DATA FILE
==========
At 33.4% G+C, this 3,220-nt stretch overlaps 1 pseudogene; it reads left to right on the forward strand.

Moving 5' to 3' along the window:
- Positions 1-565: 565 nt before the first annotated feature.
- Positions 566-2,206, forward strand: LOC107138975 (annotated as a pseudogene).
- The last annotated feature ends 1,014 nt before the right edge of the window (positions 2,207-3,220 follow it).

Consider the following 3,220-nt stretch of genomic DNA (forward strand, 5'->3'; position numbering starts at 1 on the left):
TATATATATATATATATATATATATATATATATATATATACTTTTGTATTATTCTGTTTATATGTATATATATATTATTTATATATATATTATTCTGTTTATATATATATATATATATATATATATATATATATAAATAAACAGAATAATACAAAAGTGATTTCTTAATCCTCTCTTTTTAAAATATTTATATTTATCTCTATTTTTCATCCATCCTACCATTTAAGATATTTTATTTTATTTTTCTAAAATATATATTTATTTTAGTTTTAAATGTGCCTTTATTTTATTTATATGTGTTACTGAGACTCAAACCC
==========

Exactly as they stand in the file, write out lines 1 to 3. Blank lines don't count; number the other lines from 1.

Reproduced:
At 33.4% G+C, this 3,220-nt stretch overlaps 1 pseudogene; it reads left to right on the forward strand.

Moving 5' to 3' along the window:
- Positions 1-565: 565 nt before the first annotated feature.